The recently announced port closures are only meant to limit the movement of people and will not affect the flow of goods to the country, Trade and Industry Minister Ebrahim Patel has said.
At a briefing on Covid-19 on Monday, Patel and other ministers unpacked government's plan to mitigate the impact of the coronavirus outbreak, which has now reached South African shores. The latest recorded figure of infections stands at 62, News24 reported. In response to the crisis, President Cyril Ramaphosa on Sunday declared a state of national disaster and announced a travel ban would be implemented as well as the closure of 35 land ports and two seaports – Mossel Bay and Saldanha Bay.
Passengers, not goods
At the briefing on Monday, Patel stressed that the two ports will only be closed for passengers. Passengers from ships that dock at Saldanha and Mossel Bay will not be allowed to disembark and crew changes will be disallowed. This should allow export and import of goods to continue, he explained. Exports are critical to the economy, while South Africa also need to keep up with the imports of essential goods, said Patel.
Some 35 land border posts are also closing, but this will only impact individuals, as there were no commercial activities at these posts, Patel added.
Patel said that government's intention is to keep the movement of goods in the economy flowing. If government wanted to limit the flow of goods it would have closed the Cape Town, Durban and Port Elizabeth ports, which normally process cargo, said Trade Law Centre researcher Willemien Viljoen.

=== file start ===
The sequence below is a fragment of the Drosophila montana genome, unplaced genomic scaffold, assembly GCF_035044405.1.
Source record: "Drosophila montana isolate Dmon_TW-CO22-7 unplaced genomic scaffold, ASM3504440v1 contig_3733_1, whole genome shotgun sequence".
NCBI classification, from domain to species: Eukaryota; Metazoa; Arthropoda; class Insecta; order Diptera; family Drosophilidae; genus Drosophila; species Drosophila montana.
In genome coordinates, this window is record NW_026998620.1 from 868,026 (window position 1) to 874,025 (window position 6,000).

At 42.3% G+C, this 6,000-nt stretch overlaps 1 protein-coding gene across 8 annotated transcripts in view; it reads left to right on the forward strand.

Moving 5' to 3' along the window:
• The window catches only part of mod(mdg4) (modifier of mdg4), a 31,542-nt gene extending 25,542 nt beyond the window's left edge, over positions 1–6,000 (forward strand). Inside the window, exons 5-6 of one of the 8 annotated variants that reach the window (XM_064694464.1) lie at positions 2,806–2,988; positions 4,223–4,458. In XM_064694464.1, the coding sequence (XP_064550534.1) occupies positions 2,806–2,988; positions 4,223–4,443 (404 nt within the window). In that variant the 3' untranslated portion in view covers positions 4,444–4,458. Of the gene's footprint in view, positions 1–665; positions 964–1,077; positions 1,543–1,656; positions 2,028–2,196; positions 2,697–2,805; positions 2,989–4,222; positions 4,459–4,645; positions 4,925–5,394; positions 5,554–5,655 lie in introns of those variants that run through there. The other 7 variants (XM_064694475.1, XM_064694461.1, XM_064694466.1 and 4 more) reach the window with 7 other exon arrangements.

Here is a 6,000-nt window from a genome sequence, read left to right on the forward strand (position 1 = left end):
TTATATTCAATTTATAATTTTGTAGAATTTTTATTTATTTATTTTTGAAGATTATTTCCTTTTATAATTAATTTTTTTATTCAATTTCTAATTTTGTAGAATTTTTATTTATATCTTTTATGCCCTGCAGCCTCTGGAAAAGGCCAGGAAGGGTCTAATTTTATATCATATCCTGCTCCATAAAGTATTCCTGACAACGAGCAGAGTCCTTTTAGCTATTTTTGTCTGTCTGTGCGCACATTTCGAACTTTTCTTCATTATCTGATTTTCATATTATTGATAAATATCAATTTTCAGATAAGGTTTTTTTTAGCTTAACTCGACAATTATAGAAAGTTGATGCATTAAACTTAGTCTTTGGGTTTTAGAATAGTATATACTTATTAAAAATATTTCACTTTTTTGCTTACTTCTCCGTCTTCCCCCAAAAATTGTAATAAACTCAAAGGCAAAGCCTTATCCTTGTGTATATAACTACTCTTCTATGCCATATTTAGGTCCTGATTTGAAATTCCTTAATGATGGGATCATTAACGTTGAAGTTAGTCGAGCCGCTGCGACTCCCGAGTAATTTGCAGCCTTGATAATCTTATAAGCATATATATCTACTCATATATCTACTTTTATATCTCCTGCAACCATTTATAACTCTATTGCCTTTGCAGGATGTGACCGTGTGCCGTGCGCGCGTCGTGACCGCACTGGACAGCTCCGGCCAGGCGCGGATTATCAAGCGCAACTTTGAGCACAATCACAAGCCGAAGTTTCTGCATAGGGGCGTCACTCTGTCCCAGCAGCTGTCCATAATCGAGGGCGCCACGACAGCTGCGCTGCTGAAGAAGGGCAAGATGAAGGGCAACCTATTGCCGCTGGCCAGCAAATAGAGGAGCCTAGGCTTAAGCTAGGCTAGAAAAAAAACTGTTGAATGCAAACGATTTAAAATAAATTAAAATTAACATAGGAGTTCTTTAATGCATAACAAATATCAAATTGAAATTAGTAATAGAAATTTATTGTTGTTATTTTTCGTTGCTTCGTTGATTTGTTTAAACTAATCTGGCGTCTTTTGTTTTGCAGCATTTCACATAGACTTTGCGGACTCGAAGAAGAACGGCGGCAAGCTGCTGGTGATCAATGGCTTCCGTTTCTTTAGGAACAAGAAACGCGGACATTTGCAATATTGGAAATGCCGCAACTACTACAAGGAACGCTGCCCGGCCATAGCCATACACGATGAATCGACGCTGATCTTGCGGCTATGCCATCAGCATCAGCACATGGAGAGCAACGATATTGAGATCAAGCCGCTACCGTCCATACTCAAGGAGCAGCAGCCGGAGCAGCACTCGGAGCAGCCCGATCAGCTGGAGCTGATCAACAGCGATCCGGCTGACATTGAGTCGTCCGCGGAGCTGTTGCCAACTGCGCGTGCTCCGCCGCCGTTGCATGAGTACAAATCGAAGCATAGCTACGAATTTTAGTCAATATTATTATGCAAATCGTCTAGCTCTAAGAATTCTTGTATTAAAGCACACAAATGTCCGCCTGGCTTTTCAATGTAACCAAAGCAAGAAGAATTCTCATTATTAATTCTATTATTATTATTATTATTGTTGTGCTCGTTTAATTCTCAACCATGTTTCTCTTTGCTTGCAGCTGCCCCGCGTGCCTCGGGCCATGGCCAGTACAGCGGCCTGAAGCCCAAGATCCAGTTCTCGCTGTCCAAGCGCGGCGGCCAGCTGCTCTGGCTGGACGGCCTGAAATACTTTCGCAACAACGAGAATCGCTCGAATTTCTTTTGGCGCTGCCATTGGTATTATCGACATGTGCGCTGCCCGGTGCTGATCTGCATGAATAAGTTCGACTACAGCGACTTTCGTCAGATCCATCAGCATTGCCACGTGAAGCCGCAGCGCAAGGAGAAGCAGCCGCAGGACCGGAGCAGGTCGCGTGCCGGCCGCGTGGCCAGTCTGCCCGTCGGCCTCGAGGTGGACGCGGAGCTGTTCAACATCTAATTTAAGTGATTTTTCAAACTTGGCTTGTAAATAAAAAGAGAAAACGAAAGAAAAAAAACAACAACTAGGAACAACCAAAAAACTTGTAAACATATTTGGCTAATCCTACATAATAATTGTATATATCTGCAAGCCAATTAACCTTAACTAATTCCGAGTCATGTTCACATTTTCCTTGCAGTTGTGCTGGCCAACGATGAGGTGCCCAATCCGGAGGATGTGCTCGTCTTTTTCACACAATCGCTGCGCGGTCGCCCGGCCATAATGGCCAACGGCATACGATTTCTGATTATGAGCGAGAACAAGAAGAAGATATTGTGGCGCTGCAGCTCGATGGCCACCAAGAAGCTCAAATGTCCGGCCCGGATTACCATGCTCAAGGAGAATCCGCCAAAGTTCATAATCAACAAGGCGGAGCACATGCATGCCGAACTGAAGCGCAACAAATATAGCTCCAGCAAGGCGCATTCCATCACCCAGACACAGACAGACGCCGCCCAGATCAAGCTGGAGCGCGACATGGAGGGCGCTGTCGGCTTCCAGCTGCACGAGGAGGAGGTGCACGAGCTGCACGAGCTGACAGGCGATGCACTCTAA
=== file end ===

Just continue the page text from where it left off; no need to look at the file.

According to Patel critical industries such as healthcare, food and beverages were also making sure that their supply chains remain intact. The retail sector is also securing its supply chains to ensure that the current panic buying does not lead to more panic and disruptions to the supply chain. Government has also investigated how the manufacturing of hand sanitiser, face masks, gloves and test kits can be ramped up in South Africa – and where imported components are needed, these can be secured.
So far, imports from China, particularly electronic goods such as smartphones and television sets and motor vehicle components, have been impacted, said Viljoen. As China limited the movement of people, there had been delays in the processing of goods at harbours because there was no labour, Viljoen said.
Production from China
PwC chief economist Lullu Krugel noted that with the closure of factories in China, the production of goods slowed down. Now that factories are coming back online, Krugel said it could take three months for supply to stabilise. In turn export of minerals from South Africa to China was also hit, due to the reduced demand, she explained.
With the EU's economy also coming under pressure, there has been a reduced demand for final goods exported from South Africa to EU nations, she added.
When asked about possible supply chain interruptions, Viljoen said that people might opt for non-perishables such as rice, pastas and longlife milk in preparation for a lockdown. She warned against panic buying which has led to shortages of supply in supermarkets.
"People overbuying food is irresponsible," Viljoen said, as it is draining the supply chain. "The panic buying results in empty shelves, which then actually makes your supply chain shorter. You would have to restock shelves more often than you're used to," she added.
When asked if production levels might be negatively impacted by restricting the movement of people, Viljoen said that South Korea and Japan successfully mitigated this by getting employees to work shifts.